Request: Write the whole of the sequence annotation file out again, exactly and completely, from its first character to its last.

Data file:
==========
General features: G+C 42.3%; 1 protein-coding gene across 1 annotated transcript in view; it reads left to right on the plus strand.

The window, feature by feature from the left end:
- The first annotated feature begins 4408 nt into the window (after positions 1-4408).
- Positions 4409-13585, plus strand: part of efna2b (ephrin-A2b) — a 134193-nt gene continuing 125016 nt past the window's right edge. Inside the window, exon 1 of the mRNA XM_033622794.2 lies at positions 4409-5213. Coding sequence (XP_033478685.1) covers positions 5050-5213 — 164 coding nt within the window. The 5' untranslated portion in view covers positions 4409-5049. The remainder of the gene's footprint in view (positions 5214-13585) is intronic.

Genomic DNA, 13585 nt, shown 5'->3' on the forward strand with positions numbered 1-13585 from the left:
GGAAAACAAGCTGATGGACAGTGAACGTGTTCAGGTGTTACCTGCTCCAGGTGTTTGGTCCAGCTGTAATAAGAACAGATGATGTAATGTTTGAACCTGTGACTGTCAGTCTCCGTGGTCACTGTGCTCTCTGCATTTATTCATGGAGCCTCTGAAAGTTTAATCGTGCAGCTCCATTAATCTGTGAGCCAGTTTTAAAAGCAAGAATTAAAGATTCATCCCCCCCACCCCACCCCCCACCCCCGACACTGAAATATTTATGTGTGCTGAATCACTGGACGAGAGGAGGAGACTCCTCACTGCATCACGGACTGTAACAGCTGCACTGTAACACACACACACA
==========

General features: G+C 42.3%; 1 protein-coding gene across 1 annotated transcript in view; it reads left to right on the plus strand.

The window, feature by feature from the left end:
- The first annotated feature begins 4408 nt into the window (after positions 1-4408).
- Positions 4409-13585, plus strand: part of efna2b (ephrin-A2b) — a 134193-nt gene continuing 125016 nt past the window's right edge. Inside the window, exon 1 of the mRNA XM_033622794.2 lies at positions 4409-5213. Coding sequence (XP_033478685.1) covers positions 5050-5213 — 164 coding nt within the window. The 5' untranslated portion in view covers positions 4409-5049. The remainder of the gene's footprint in view (positions 5214-13585) is intronic.

Genomic DNA, 13585 nt, shown 5'->3' on the forward strand with positions numbered 1-13585 from the left:
GGAAAACAAGCTGATGGACAGTGAACGTGTTCAGGTGTTACCTGCTCCAGGTGTTTGGTCCAGCTGTAATAAGAACAGATGATGTAATGTTTGAACCTGTGACTGTCAGTCTCCGTGGTCACTGTGCTCTCTGCATTTATTCATGGAGCCTCTGAAAGTTTAATCGTGCAGCTCCATTAATCTGTGAGCCAGTTTTAAAAGCAAGAATTAAAGATTCATCCCCCCCACCCCACCCCCCACCCCCGACACTGAAATATTTATGTGTGCTGAATCACTGGACGAGAGGAGGAGACTCCTCACTGCATCACGGACTGTAACAGCTGCACTGTAACACACACACACA